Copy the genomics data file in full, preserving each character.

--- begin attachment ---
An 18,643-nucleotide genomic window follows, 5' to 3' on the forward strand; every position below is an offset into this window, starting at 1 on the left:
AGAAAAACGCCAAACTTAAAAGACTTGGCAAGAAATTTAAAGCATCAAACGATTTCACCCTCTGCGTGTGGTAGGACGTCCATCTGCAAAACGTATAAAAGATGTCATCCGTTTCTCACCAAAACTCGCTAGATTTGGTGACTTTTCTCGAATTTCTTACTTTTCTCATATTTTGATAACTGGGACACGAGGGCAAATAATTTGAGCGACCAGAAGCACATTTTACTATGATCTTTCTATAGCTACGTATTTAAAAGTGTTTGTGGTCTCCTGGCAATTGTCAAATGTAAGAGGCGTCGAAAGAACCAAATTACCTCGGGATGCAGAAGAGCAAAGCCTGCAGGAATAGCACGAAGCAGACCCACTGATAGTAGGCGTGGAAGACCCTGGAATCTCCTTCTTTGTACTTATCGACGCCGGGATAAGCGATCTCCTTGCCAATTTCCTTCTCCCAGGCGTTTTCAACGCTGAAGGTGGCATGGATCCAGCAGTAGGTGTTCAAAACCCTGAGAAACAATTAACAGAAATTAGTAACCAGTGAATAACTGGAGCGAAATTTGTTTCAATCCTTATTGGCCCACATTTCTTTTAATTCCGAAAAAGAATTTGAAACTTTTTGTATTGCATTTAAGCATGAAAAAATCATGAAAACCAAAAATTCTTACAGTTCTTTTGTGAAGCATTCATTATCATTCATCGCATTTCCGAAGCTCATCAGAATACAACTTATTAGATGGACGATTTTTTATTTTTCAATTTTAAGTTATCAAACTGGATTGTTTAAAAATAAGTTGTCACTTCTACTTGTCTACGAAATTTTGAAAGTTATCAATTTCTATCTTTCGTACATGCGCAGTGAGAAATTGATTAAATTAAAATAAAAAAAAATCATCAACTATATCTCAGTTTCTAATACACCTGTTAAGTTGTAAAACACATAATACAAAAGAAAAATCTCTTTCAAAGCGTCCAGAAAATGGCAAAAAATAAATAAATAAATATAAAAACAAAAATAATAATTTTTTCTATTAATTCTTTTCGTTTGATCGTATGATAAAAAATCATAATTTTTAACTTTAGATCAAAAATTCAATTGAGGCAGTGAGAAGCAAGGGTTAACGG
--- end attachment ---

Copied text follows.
An 18,643-nucleotide genomic window follows, 5' to 3' on the forward strand; every position below is an offset into this window, starting at 1 on the left:
AGAAAAACGCCAAACTTAAAAGACTTGGCAAGAAATTTAAAGCATCAAACGATTTCACCCTCTGCGTGTGGTAGGACGTCCATCTGCAAAACGTATAAAAGATGTCATCCGTTTCTCACCAAAACTCGCTAGATTTGGTGACTTTTCTCGAATTTCTTACTTTTCTCATATTTTGATAACTGGGACACGAGGGCAAATAATTTGAGCGACCAGAAGCACATTTTACTATGATCTTTCTATAGCTACGTATTTAAAAGTGTTTGTGGTCTCCTGGCAATTGTCAAATGTAAGAGGCGTCGAAAGAACCAAATTACCTCGGGATGCAGAAGAGCAAAGCCTGCAGGAATAGCACGAAGCAGACCCACTGATAGTAGGCGTGGAAGACCCTGGAATCTCCTTCTTTGTACTTATCGACGCCGGGATAAGCGATCTCCTTGCCAATTTCCTTCTCCCAGGCGTTTTCAACGCTGAAGGTGGCATGGATCCAGCAGTAGGTGTTCAAAACCCTGAGAAACAATTAACAGAAATTAGTAACCAGTGAATAACTGGAGCGAAATTTGTTTCAATCCTTATTGGCCCACATTTCTTTTAATTCCGAAAAAGAATTTGAAACTTTTTGTATTGCATTTAAGCATGAAAAAATCATGAAAACCAAAAATTCTTACAGTTCTTTTGTGAAGCATTCATTATCATTCATCGCATTTCCGAAGCTCATCAGAATACAACTTATTAGATGGACGATTTTTTATTTTTCAATTTTAAGTTATCAAACTGGATTGTTTAAAAATAAGTTGTCACTTCTACTTGTCTACGAAATTTTGAAAGTTATCAATTTCTATCTTTCGTACATGCGCAGTGAGAAATTGATTAAATTAAAATAAAAAAAAATCATCAACTATATCTCAGTTTCTAATACACCTGTTAAGTTGTAAAACACATAATACAAAAGAAAAATCTCTTTCAAAGCGTCCAGAAAATGGCAAAAAATAAATAAATAAATATAAAAACAAAAATAATAATTTTTTCTATTAATTCTTTTCGTTTGATCGTATGATAAAAAATCATAATTTTTAACTTTAGATCAAAAATTCAATTGAGGCAGTGAGAAGCAAGGGTTAACGG